A few years ago, my clients thought I was out on the bleeding edge with my blog. They thought it was cool to be sure, but they also reasoned that it just wasn't for them. Too dangerous.
Today all of my clients are interested in being involved in social media in some way or another, if just from the self-educational viewpoint.
Most of my clients tend to be senior corporate communicators, so they, more than others, are becoming acutely aware of the need to have some fluency in this more intense two-way communication channel that I have taken to calling the Social Web.
And more often, they are finding themselves having no choice but to “deal with it” when one constituency or another demands that they pay attention — and pay attention they must.
The Institute of Public Relations released a study (pdf) last week by John V. Pavlik, Ph.D., chair of the Department of Journalism and Media Studies at the School of Communication, Information and Library Studies, Rutgers, New Jersey, that examines the changes that new media have wrought on the practice of public relations. The study was sponsored by Wieck Media.
Web 2.0 is breaking down barriers. Much of the change is about control, adds Peter Debreceny. “Although conceptually the 2-way symmetric model of public relations is the ideal, it's not usually the practice. PR people like to be in control and get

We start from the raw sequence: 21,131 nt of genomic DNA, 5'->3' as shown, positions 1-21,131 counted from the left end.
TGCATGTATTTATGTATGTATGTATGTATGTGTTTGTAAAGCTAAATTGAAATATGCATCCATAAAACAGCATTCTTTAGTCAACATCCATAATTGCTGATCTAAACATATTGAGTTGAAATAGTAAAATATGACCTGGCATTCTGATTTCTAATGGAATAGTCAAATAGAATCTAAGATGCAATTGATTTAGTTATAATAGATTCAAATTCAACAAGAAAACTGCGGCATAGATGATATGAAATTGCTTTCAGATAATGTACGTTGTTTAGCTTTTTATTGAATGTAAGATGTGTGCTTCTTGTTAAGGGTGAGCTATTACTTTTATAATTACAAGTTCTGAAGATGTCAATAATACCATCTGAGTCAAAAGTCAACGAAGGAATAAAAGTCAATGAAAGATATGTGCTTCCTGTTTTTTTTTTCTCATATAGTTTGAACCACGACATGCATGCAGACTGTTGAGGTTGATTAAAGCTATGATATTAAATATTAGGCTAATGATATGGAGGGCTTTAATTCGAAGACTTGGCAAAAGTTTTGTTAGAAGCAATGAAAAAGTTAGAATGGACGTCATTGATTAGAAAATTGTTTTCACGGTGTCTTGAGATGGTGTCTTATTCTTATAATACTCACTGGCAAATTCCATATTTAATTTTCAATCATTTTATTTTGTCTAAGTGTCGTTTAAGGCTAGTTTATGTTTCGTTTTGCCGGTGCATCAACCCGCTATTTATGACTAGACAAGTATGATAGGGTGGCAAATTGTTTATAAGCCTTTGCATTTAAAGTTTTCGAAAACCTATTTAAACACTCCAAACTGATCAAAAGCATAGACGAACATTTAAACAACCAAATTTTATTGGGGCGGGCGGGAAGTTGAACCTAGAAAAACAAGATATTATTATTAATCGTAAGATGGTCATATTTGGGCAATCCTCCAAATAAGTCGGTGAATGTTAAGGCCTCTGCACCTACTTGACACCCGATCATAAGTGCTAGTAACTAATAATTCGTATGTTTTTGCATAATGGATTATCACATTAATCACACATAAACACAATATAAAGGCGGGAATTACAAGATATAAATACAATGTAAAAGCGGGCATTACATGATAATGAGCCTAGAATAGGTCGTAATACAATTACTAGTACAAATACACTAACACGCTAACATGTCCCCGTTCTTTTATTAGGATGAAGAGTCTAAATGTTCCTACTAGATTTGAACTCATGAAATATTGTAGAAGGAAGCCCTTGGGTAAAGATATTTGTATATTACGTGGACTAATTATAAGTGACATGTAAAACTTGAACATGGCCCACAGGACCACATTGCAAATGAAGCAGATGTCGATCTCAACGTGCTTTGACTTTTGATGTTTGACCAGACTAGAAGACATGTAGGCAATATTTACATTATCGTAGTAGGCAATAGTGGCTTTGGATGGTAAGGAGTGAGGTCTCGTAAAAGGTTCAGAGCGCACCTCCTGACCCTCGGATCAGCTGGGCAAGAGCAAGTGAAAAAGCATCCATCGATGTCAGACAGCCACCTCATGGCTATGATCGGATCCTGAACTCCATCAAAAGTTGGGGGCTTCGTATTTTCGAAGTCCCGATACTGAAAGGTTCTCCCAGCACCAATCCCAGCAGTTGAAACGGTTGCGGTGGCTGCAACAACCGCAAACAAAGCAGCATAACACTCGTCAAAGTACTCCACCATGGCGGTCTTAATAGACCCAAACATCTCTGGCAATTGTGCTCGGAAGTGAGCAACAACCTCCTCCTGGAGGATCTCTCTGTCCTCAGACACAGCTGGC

messages out and see the messages resonate and the audience respond accordingly.” Web 1.0 permitted this. Web 2.0 is breaking this down.
Here are the five takeaway points that I got from the paper about how Web 2.0 is changing the business of communication and public relations:
5 Ways Social Networking is Changing PR
Flattened Hierarchy: Communication with both internal and external communities has been democratized (internal CEO blogs, changes in corporate policy based on input/outcry)
Time Shifting: There has been a transcendence of time and distance in the communication process (geography no longer matters, the world is indeed flat)
Virtual Connections: Organizational structure is becoming more virtual with technology (WebEx, Facebook, Second Life)
Digital Tools: Digital communications make possible the cost-effective advent of two-way symmetrical communications. (Many free and almost free services, such as blogs, forums, Skype)
Convergence: There is a convergence between the expectation for immediate communication and information and the tools to deliver on such expectations
None of this is ground breaking for those who have followed the advent of the social media and networking revolution closely; however, it does a good job of summing up where it brings the practice of public relations in 2007. I recommend it for corporate communicators that are just starting to investigate these things and also as an excellent reference that ties together many of the studies that show the sea change is occurring all around us.